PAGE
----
Developing Critical-Thinking Skills

We talk a lot about decision making during emergency response. We advocate that there be a very short period between initiation of the alarm and our arrival on the fireground. One might call this the five-minute rule. It manifests itself in the phenomenon that no matter how big the emergency, we often only have a five-minute window to engage in critical-thinking skills. There is a tendency for us to regard this five-minute window as being the only type of critical-thinking skills that are needed in the fire service. Nothing could be further from the truth.

From a standpoint of training and education, critical thinking is a skillset that applies to almost all the activities of a fire agency. In previous columns, I have explored both concepts of training and education as a means of acquiring knowledge, but I have not discussed the transfer of that knowledge into the real world. One mechanism is through critical-thinking skills.

Training is designed to teach us to do things right, and education is designed to get us to do the right thing. Critical thinking is the skillset that marries the two concepts in the real world. Critical-thinking skills have five basic components: Reasoning, analyzing, evaluating, decision making, and problem solving.

Reasoning is the process of forming conclusions, judgments, or inferences from facts or premises. The shorthand version of reasoning is that a person is expected to think in a logical manner. The concept of reasoning seems to be linked to the concept of proof and rationalization. If a person pursues a line of thought that is not logical, his behavior is often said to be unreasonable.

Analyzing implies the dissection of material into constituent parts or elements and includes the idea of examining them critically to identify relationships.

Evaluating is the act of appraising something in the context of its component parts.

Decision making is most often regarded as a cognitive process resulting in the selection of a belief or a course of action among several possibilities. Every decision-making process produces a final choice; it may or may not prompt action. Deciding to do nothing is still a decision.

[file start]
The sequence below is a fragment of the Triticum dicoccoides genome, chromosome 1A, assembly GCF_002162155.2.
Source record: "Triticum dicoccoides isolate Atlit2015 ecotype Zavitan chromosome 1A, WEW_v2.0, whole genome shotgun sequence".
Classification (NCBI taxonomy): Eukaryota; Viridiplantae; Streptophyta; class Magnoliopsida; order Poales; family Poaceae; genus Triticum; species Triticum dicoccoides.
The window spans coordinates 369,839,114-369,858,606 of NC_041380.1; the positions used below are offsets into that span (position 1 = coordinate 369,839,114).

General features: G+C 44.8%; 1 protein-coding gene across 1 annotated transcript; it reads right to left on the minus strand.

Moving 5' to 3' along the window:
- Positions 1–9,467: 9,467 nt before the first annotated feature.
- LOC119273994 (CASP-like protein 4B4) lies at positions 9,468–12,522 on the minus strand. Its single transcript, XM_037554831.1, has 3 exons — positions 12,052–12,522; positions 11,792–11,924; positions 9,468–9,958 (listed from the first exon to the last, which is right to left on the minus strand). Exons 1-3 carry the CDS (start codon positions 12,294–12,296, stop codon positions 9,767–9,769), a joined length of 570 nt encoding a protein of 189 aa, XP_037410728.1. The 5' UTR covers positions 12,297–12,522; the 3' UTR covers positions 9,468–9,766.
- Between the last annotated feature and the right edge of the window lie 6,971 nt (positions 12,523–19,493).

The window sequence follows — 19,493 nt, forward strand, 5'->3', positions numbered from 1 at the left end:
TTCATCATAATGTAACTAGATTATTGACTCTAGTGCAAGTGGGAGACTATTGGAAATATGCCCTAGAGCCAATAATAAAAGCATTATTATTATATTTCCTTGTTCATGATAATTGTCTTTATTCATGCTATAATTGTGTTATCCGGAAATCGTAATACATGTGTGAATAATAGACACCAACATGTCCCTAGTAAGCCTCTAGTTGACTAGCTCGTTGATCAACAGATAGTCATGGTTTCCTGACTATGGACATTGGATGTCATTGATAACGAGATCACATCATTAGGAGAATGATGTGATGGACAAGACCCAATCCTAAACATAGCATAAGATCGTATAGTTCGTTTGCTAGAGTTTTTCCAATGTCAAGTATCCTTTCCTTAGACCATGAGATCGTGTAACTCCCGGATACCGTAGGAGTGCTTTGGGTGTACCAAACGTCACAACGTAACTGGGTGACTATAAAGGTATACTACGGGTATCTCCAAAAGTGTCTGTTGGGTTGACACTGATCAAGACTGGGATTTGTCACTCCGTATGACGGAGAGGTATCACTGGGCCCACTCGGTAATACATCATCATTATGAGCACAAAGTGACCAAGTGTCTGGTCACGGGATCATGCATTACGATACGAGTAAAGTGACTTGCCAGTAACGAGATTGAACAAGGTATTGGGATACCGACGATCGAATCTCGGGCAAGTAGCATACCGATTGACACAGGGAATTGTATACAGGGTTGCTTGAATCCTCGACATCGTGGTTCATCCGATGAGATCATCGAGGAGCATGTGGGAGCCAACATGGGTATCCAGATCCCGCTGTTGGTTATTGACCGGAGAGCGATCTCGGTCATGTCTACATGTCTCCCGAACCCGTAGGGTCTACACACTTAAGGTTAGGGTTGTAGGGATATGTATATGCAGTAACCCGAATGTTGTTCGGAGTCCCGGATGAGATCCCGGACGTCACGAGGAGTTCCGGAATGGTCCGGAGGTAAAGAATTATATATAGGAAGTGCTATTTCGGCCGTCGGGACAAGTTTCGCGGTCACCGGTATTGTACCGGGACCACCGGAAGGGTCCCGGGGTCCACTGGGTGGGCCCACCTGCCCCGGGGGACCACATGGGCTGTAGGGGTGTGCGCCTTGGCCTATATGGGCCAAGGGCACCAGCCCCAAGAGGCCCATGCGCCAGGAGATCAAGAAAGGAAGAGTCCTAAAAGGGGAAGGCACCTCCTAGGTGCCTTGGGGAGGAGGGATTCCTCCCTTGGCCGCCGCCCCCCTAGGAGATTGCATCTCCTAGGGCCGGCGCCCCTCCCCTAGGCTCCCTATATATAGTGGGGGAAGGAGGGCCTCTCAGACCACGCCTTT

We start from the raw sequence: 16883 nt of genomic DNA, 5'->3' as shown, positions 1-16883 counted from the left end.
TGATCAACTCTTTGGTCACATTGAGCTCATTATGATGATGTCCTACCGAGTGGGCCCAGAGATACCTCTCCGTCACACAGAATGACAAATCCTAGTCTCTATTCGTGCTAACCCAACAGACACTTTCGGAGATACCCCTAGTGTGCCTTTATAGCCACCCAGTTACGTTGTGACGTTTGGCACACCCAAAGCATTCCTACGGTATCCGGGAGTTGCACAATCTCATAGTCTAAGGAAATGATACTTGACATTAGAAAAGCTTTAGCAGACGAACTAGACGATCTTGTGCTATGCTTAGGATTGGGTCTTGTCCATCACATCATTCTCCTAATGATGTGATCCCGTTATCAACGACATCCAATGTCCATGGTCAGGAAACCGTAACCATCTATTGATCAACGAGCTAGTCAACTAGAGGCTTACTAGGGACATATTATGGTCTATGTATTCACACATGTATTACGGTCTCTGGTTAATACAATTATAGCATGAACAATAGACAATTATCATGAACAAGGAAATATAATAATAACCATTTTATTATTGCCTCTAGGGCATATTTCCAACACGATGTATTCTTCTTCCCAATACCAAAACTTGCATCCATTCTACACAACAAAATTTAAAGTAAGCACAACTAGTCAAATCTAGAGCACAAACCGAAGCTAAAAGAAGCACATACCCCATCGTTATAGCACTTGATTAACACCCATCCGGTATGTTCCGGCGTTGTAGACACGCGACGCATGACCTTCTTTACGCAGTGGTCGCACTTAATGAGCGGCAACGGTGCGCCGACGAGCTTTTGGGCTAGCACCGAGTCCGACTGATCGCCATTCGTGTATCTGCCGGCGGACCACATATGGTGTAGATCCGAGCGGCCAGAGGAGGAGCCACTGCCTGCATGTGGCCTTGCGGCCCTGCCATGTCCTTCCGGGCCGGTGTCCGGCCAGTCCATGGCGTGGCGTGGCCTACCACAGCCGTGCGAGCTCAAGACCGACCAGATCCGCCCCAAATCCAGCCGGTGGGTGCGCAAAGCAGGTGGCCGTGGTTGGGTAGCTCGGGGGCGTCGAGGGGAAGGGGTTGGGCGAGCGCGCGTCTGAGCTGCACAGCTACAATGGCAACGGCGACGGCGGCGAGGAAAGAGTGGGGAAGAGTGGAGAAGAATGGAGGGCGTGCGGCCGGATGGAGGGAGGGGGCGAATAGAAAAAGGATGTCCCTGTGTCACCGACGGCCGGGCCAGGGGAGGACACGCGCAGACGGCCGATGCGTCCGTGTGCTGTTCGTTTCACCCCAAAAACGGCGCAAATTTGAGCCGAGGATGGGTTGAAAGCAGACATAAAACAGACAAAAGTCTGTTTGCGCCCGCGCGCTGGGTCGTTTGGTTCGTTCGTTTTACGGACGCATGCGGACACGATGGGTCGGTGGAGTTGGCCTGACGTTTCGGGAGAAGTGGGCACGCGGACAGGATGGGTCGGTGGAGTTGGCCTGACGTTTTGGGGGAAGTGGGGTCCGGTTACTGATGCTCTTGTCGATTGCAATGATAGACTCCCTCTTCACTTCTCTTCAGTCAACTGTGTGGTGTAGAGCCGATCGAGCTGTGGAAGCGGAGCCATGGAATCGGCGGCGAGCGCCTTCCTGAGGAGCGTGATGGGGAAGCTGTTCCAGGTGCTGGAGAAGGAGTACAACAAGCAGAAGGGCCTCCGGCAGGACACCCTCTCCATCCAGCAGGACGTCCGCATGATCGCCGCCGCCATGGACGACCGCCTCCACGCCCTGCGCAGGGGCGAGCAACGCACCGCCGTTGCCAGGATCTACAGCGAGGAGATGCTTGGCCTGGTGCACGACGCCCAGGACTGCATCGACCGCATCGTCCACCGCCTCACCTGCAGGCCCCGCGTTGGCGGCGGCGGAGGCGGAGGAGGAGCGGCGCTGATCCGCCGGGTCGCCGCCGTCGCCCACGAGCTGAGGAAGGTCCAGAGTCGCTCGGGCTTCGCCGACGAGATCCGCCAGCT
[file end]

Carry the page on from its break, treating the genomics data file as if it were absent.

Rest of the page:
Problem solving is choosing an alternative course of action and following up on the solution. Problem solving is not the same as decision making and vice versa. However, decision making plays a role in problem solving.

There is a difference between critical-thinking skills conducted under stress vs. those that are more contemplative. With the five-minute rule on response, you do not have enough time to review and review over again all the facts and probabilities that you are likely to encounter. Moreover, most of those decisions will be made by an individual decision maker. There are often problems that are more worrisome than fireground scenarios that require critical-thinking skills, such as program management, staffing decisions, station locations, and human resources decisions. The conflict between desired and undesired situations in the fire department often involves group processes. Individuals might adopt their problem-solving processes as individuals as opposed to groups, whereas groups may often be influenced by the arguments for and against policy and procedure.

Individuals and groups are likely to have different approaches to critical-thinking skills. However, the goal should be the same: a reasonable solution for all parties. This opens the way for the development of other skillsets to support the decision-making process. Group decisions almost always take more time than individual decisions. The amount of time it takes a group to act in a specific manner can be affected by unproductive participation in the group process. On the other hand, group decisions are often better decisions, since all group members have a shared understanding of the problem through a discussion or debate.

Most groups use a variety of critical-thinking skills to form the environment in a fire agency. Developing a skillset to be an effective member of an organization is highly individualized. Some groups do not examine the critical-thinking skills at all and adopt traditional solutions to traditional problems. The quick generation of critical-thinking skills enhances the effectiveness of the decision making in an organizational setting, but in the fire service it is a challenge to create an atmosphere where critical thinking emerges as a preferred way of deciding how to solve problems.

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April 2017
Volume 12, Issue 4
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